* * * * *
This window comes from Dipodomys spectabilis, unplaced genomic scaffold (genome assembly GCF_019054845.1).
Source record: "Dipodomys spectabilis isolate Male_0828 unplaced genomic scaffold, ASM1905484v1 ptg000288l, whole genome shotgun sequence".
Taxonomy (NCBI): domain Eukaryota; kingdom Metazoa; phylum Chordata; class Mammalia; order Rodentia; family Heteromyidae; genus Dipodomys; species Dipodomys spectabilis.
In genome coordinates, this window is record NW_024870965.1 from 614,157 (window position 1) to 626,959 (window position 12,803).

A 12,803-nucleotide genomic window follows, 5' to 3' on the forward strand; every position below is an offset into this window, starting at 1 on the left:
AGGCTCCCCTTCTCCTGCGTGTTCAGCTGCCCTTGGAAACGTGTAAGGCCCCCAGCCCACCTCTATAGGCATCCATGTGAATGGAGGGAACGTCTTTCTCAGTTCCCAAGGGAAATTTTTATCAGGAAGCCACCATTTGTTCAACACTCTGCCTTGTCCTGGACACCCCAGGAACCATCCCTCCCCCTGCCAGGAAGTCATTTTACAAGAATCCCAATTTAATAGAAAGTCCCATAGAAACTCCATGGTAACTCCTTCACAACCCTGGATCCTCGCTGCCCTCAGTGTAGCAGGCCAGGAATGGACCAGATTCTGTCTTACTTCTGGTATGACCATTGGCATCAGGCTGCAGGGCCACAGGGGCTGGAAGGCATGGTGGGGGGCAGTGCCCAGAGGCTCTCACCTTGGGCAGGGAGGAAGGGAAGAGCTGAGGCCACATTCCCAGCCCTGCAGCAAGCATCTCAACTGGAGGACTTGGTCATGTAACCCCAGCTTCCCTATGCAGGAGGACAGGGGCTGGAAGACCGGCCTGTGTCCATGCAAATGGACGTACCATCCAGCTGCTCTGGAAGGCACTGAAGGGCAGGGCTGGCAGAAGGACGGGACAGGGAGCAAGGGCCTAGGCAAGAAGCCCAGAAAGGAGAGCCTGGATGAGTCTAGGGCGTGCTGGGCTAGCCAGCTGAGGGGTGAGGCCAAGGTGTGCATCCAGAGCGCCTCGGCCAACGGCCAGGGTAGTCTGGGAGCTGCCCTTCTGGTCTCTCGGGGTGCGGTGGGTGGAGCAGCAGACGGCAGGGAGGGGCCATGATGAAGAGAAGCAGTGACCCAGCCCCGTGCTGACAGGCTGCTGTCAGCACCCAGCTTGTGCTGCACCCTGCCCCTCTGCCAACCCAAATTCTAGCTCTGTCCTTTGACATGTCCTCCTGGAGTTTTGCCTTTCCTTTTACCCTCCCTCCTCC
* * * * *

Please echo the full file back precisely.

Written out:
This window comes from Dipodomys spectabilis, unplaced genomic scaffold (genome assembly GCF_019054845.1).
Source record: "Dipodomys spectabilis isolate Male_0828 unplaced genomic scaffold, ASM1905484v1 ptg000288l, whole genome shotgun sequence".
Taxonomy (NCBI): domain Eukaryota; kingdom Metazoa; phylum Chordata; class Mammalia; order Rodentia; family Heteromyidae; genus Dipodomys; species Dipodomys spectabilis.
In genome coordinates, this window is record NW_024870965.1 from 614,157 (window position 1) to 626,959 (window position 12,803).

A 12,803-nucleotide genomic window follows, 5' to 3' on the forward strand; every position below is an offset into this window, starting at 1 on the left:
AGGCTCCCCTTCTCCTGCGTGTTCAGCTGCCCTTGGAAACGTGTAAGGCCCCCAGCCCACCTCTATAGGCATCCATGTGAATGGAGGGAACGTCTTTCTCAGTTCCCAAGGGAAATTTTTATCAGGAAGCCACCATTTGTTCAACACTCTGCCTTGTCCTGGACACCCCAGGAACCATCCCTCCCCCTGCCAGGAAGTCATTTTACAAGAATCCCAATTTAATAGAAAGTCCCATAGAAACTCCATGGTAACTCCTTCACAACCCTGGATCCTCGCTGCCCTCAGTGTAGCAGGCCAGGAATGGACCAGATTCTGTCTTACTTCTGGTATGACCATTGGCATCAGGCTGCAGGGCCACAGGGGCTGGAAGGCATGGTGGGGGGCAGTGCCCAGAGGCTCTCACCTTGGGCAGGGAGGAAGGGAAGAGCTGAGGCCACATTCCCAGCCCTGCAGCAAGCATCTCAACTGGAGGACTTGGTCATGTAACCCCAGCTTCCCTATGCAGGAGGACAGGGGCTGGAAGACCGGCCTGTGTCCATGCAAATGGACGTACCATCCAGCTGCTCTGGAAGGCACTGAAGGGCAGGGCTGGCAGAAGGACGGGACAGGGAGCAAGGGCCTAGGCAAGAAGCCCAGAAAGGAGAGCCTGGATGAGTCTAGGGCGTGCTGGGCTAGCCAGCTGAGGGGTGAGGCCAAGGTGTGCATCCAGAGCGCCTCGGCCAACGGCCAGGGTAGTCTGGGAGCTGCCCTTCTGGTCTCTCGGGGTGCGGTGGGTGGAGCAGCAGACGGCAGGGAGGGGCCATGATGAAGAGAAGCAGTGACCCAGCCCCGTGCTGACAGGCTGCTGTCAGCACCCAGCTTGTGCTGCACCCTGCCCCTCTGCCAACCCAAATTCTAGCTCTGTCCTTTGACATGTCCTCCTGGAGTTTTGCCTTTCCTTTTACCCTCCCTCCTCC